The Influence of Gastrointestinal Biomolecules on Solid-State Transformations in Pharmaceutical Particulates
Research output: Contribution to journal › Journal article › Research › peer-review
Adsorption of gut relevant biomolecules onto particles after oral administration of solid oral dosage forms is expected to form a “gastrointestinal corona”, which could influence solution-mediated solid-state transformations on exposure of drug particles to gastrointestinal fluids. Low-frequency Raman (LFR) spectroscopy was used in this study to investigate in situ solid-state phase transformations under biorelevant temperature and pH conditions along with the presence of biomolecules. Melt-quenched amorphous indomethacin was used as a model solid particulate, and its solid-state behavior was evaluated at 37 °C and pH 1.2-6.8 with or without the presence of typical bile salt/phospholipid mixtures emulating fed-state conditions. Overall, a change in the solid-state transformation pathway from amorphous to crystalline drug was observed, where an intermediate ϵ-form that initially formed at pH 6.8 was suppressed by the addition of endogenous gastrointestinal biomolecules. These solid-state changes were corroborated using time-resolved synchrotron small- and wide-angle X-ray scattering (SAXS/WAXS). Additionally, the bile salt and phospholipid mixture partly prevented the otherwise strong aggregation between drug particles at more acidic conditions (pH ≤ 4.5) and helped to shift the balance against the intrinsic hydrophobicity of indomethacin as well as the plasticization effect brought about by the physiological temperature (i.e., the stickiness arising from the supercooled liquid state at 37 °C). The overall results highlight the importance of evaluating the impact that endogenous biomolecules may have on the solid-state characteristics of drug molecules in dissolution media, where analytical tools such as LFR spectroscopy can serve as an attractive avenue for accessing time-resolved solid-state information on time-scales that are difficult to achieve with other techniques such as X-ray diffraction.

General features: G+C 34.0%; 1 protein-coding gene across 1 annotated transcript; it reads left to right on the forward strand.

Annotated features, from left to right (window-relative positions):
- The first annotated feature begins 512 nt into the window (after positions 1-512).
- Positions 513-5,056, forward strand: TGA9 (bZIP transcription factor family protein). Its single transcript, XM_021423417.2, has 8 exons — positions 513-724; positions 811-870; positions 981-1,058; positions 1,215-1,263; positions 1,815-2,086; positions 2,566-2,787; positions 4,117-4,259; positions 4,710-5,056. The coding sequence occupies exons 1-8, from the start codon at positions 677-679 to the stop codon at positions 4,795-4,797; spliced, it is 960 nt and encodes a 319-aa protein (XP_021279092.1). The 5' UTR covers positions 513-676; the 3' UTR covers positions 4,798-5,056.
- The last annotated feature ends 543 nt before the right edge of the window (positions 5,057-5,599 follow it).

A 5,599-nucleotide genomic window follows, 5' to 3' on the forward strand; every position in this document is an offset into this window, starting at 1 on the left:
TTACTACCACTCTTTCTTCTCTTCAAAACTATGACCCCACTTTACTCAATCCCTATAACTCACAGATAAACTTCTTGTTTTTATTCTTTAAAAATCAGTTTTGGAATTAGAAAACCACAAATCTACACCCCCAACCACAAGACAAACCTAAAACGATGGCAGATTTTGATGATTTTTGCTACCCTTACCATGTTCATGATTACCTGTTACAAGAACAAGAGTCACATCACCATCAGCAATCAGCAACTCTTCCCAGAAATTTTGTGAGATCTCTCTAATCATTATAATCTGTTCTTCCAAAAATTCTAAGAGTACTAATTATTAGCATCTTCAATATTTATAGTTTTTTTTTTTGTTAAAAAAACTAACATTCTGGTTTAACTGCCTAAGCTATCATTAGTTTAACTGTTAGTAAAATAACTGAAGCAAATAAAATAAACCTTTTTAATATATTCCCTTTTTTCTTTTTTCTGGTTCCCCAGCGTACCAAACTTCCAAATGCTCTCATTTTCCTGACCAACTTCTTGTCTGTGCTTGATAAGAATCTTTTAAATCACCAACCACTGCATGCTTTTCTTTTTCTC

|Publication status||Published - 2023|
- Amorphous, Crystallization, Indomethacin, Low-Frequency Raman Spectroscopy